Parent's Corner: What to do when your kids leave home.

They are leaving home.

The move feels so big. Sometimes it’s bigger for you. And sometimes it’s bigger for them. Camp, School, College, Apartment. Doesn’t matter. It feels huge, transformational. But even though it feels like it’s one big move, that’s actually not the way it happens. Leaving home is really done over years in the smallest of steps. Mundane steps that you don’t see as the runway to independence. It is a runway that was built brick by brick--with every goodbye and every goodnight. You and your child have been building the muscles for departure with every hello and good-bye; we are apart and we are connected.

With each drop-off and pick-up at school and at camp, your child has been building the capacity to hold his world and be held by yours—building the muscles to hold all of that in his heart. You forget that in addition to the many things your child is learning at school or at camp: math, science, history, swimming, archery—they are also learning attachment.

Attachment is one of the most important things we learn --and, unless there is a problem, one of the most invisible things we learn. Attachment is learned in the everyday back and forth of life. We teach it with peek-a-boo when they are babies and hide and seek when they are older. We teach it with every good-night and good-morning. We teach it with every mistake and every repair. It is hard to see because it changes shape all of the time. As a parent, attachment means being ballast—leaning to the side of the boat that needs to be brought in to balance. Sometimes it looks like holding and soothing and picking them up in your arms, wiping away tears. And sometimes it means holding the line, having the hard conversation, making them stretch: join a sport, get a job, pay your bills.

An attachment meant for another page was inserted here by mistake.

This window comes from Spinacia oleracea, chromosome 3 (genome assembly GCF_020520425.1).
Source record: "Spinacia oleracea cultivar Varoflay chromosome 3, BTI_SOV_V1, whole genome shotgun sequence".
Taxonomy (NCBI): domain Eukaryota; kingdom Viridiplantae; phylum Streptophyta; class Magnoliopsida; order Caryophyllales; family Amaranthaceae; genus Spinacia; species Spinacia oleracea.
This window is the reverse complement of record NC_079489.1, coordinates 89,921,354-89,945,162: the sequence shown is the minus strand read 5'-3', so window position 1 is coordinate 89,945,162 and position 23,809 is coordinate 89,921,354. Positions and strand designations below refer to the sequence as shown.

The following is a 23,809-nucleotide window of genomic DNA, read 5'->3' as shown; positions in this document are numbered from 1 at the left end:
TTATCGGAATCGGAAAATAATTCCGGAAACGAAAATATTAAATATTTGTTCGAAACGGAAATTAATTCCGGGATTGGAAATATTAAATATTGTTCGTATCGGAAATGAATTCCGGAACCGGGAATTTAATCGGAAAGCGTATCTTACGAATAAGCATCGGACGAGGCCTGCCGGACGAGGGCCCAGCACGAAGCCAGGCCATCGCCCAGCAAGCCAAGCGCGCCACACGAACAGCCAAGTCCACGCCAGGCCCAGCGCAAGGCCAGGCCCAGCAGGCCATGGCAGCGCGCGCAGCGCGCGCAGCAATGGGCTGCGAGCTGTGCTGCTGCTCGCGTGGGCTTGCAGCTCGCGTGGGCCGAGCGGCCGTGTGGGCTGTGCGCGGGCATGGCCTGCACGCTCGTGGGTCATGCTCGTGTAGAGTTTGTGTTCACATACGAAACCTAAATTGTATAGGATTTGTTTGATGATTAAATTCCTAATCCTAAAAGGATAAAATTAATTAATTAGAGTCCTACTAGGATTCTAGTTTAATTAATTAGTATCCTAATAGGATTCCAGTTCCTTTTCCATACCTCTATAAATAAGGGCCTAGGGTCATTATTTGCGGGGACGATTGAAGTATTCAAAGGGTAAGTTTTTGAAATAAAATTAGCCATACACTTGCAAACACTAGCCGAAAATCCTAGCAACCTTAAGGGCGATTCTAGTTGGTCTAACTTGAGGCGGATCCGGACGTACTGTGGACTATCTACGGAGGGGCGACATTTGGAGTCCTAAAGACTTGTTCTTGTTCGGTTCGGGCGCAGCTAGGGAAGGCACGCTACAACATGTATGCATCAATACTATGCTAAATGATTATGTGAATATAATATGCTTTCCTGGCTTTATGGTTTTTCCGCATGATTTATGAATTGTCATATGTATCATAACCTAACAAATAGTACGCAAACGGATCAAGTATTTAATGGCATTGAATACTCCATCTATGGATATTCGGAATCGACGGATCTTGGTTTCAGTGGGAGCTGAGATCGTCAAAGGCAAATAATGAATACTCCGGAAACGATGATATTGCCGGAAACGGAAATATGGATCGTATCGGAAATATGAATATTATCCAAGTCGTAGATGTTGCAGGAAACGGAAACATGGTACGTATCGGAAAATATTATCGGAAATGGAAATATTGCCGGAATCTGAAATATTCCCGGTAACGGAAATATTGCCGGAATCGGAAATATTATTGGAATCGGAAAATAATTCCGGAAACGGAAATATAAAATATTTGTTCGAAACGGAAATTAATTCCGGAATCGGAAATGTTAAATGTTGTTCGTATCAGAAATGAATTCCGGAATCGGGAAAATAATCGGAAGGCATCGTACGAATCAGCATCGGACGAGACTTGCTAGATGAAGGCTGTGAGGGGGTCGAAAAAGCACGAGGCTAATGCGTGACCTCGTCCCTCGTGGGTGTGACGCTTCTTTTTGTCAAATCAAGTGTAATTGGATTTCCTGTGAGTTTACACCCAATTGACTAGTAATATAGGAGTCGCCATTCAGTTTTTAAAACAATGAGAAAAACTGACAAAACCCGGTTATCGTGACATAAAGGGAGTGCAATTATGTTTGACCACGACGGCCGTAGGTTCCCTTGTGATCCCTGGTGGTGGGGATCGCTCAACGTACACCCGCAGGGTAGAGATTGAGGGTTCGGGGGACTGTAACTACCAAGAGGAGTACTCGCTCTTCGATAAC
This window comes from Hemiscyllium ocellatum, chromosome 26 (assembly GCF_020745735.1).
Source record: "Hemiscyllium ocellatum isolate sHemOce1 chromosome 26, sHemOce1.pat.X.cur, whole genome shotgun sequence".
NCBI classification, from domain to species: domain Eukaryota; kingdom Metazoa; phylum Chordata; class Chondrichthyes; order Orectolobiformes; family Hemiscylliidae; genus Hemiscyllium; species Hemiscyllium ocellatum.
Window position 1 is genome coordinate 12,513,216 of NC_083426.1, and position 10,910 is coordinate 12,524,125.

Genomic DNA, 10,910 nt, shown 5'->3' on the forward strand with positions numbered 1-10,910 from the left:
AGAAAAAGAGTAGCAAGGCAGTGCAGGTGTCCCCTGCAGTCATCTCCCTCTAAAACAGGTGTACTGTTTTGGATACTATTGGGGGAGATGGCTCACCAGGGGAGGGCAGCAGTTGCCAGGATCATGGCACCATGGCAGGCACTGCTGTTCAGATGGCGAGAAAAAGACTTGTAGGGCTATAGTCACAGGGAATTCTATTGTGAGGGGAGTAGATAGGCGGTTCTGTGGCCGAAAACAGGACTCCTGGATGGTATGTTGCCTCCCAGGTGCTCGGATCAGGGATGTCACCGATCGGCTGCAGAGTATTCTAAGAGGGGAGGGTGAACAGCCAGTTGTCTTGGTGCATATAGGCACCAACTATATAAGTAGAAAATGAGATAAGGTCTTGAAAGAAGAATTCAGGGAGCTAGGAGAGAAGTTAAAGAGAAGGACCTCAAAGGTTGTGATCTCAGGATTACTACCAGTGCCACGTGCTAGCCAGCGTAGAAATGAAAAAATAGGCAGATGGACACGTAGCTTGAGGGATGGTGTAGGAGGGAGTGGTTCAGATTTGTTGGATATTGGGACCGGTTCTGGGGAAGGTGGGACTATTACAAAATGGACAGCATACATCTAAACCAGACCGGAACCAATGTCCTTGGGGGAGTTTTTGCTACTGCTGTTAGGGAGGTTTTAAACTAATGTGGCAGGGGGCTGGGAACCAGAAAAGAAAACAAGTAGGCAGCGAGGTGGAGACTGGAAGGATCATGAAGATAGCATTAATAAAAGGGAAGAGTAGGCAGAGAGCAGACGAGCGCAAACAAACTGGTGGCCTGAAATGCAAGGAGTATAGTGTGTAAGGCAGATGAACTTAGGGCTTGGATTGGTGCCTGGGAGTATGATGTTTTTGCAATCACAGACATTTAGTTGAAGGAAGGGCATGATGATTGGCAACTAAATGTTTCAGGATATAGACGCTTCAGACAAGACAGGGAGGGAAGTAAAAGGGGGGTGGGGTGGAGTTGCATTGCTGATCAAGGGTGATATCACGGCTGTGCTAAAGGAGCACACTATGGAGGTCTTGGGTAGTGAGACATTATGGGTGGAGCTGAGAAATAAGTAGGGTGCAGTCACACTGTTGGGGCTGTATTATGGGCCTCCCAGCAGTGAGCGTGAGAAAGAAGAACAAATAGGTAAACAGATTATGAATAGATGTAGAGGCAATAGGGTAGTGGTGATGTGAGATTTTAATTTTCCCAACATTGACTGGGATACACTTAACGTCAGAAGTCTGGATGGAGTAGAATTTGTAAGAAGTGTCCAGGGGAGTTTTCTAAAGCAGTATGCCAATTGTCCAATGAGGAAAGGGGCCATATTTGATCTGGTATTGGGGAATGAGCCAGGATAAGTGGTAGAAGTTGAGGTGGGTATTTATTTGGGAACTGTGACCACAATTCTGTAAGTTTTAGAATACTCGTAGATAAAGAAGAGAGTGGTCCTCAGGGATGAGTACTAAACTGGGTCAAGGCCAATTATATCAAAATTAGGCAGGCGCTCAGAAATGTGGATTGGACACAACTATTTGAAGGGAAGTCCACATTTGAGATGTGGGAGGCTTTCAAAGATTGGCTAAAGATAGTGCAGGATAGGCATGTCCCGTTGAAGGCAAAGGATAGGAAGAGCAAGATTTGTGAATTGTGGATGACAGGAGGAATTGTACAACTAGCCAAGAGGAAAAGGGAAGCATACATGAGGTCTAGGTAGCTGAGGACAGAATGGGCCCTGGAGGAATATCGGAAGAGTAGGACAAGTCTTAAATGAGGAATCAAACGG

But at each milestone of stepping out and away, your child will walk on their new legs of attachment and feel them for the first time, again. They will wonder, “Can I do this? Can you? Will you remember me? Will everything be okay when I return? If I forget you, will you still be there? Who am I without you?” They will feel joy and pride in their new steps away, and fear and sadness at the loss of the more secure time they felt before. It is both. And holding both is really hard to learn. It takes most adults until mid-life to really have the ability to hold two truths in their arms at the same time and most kids can’t. They swing wildly between the poles—one day all excited and proud about the new adventure and the new friends, and the next day full of despair at the prospect of leaving.

And here’s the paradox for parents. We think that leaving home and the big milestones of our lives are about independence—but they are really about connection. Whether they are two, ten or twenty, your job is the same. You are already good at it. It is simple but not easy. You keep up your job as ballast. You help them hold both by holding the other: the other truth (yes, I will remember you), the other emotions (I know it’s hard, but you are learning so much), and the other end of the rope (I’ve got you, and you’ve got this, we are doing great, even if it doesn’t feel like it).

So as you send them off: to camp, to school, to college, to their new lives. Remember this. They are learning so many new things, but they are also, most importantly, learning attachment. They are learning how relationships hold over space and time. They are learning that love and care can stretch far and wide. They are learning that they exist, even when you can’t see them, and that you can hold them in your mind and heart—and they can do the same. They are learning that they carry all of the love and knowledge and resourcefulness of home in their own legs—that they can stand on their own feet and feel the sturdiness of them. And they are learning that home is woven through every cell of their bodies.

© 2015 Gretchen L. Schmelzer, PhD

For a longer, wonderful read on attachment, here is an article by Robert Karen in the Atlantic. Or purchase his book, below.